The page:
Further new wave explorations followed with Dangerous Acquaintances (1981) and A Child’s Adventure (1983). Her single second single release from her album Dangerous Acquaintances, “Sweetheart”, crossed into the bottom of the Top 30 in Belgium. It got some airplay in France and climbed to #69 on the Australian charts. It did not break into the Billboard Hot 100 or the Canadian RPM singles chart. However, in Vancouver it spent seven weeks on the local charts and peaked at #15.

Over five decades Marianne Faithfull has released over twenty albums. She has starred in over twenty TV & movie productions and in over ten theatre productions. Though her downward spirals in the late 60s and into the 70s got her a lot of bad press, Marianne Faithfull has been more than a survivor. This little bird, Marianne Faithfull, has faced her demons and lived to recreate her life again and again. In 2000, Faithfull published her autobiography.

April 26, 2017
Ray McGinnis

Angela Neustatter, “Marianne Faithfull: It Wasn’t Just Mick Jagger Who Couldn’t Get Satisfaction,” Telegraph, September 9, 2013
Faithfull, Marianne and Dalton, David. Faithfull: An Autobiography. Cooper Square Press, 2000.
Jenny Johnston, “The Life, Loves and Hell of Marianne Faithfull,” Daily Mail, April 8, 2007.
Dave Simpson, “I Don’t Think I Had Any Choice But To Be Decadent,” Guardian, January 10, 2013.
C-FUNTASTIC FIFTY,” CFUN 1410 AM, Vancouver, BC, July 10, 1965.

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4 responses to “This Little Bird by Marianne Faithfull”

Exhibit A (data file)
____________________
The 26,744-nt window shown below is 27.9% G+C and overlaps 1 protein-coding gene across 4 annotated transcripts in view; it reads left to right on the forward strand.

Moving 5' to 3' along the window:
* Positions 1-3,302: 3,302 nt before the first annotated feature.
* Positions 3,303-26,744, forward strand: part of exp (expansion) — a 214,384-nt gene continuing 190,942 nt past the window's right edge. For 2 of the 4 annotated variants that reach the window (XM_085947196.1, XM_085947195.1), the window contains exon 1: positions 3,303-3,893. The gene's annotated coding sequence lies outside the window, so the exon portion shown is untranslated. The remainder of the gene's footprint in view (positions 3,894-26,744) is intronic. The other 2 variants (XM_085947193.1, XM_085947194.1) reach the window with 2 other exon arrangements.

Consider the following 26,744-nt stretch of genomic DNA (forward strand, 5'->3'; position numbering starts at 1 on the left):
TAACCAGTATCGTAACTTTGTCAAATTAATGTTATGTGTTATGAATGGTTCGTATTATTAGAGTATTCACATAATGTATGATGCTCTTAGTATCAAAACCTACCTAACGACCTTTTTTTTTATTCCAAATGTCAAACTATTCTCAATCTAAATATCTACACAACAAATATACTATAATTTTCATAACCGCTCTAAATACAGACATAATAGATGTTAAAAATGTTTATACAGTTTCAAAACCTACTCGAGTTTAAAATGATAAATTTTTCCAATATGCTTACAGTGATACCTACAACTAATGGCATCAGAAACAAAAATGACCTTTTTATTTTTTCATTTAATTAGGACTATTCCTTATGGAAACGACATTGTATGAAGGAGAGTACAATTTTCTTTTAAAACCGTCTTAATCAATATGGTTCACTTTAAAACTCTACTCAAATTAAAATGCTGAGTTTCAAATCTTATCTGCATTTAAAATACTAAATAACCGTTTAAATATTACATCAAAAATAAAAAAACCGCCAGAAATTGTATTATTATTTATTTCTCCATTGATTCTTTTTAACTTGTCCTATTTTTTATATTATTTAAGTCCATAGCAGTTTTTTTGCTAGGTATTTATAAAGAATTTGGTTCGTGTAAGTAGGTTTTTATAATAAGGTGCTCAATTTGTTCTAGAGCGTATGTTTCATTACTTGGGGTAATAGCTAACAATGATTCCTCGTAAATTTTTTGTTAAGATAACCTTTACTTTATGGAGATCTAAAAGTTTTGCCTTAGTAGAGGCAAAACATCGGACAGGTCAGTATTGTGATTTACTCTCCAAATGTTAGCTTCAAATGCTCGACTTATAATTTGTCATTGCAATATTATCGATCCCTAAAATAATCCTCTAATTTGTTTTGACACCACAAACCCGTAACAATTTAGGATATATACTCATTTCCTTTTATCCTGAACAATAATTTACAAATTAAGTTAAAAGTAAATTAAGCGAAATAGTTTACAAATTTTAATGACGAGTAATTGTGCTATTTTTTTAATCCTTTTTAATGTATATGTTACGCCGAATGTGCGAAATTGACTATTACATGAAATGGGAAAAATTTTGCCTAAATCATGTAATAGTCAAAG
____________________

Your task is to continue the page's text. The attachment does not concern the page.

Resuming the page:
1. Riley Racer says:

    The impression that “…the little bird in the song Marianne Faithfull sang about was perhaps too soon out of the nest and had a very short life.” seems contradicted by the chorus of the song where it says “…He flies so high up in the sky out of reach of you and I…”. Not much like a bird that has fallen from its nest, but rather one fallen from heaven. “This little bird that somebody sends…” seems to connote a more spiritual ideal than merely a bird. Lofty ideals do indeed sometimes die before they are attained. But then again they are perpetually resurrected and we continue to reach for them. IMHO

  2. Mona McAllen says:

    My friend is dying of cancer and it represents her giving and loving nature and that her spirit is in that little bird she is small and to me it is her.

  3. Jan Dielissen says:

    The word “blue” should be “black” into the song…..”This little bird” because it tells the story about the (in Dutch called) GIERZWALUW (English) a Swift. The Swift NEVER comes on the ground. Lives his whole life in the Sky. Only when they have a nest they are on the roofs of houses, When the Swift touches the ground he dies.

  4. Steve Cound says:

    Since I first heard this song back in the 60’s I have always connected it with some lines from a Tennessee Williams “Orpheus Descending” I believe it was. I don’t know if anyone can confirm or deny this, TBH I haven’t thought about it for fifty years.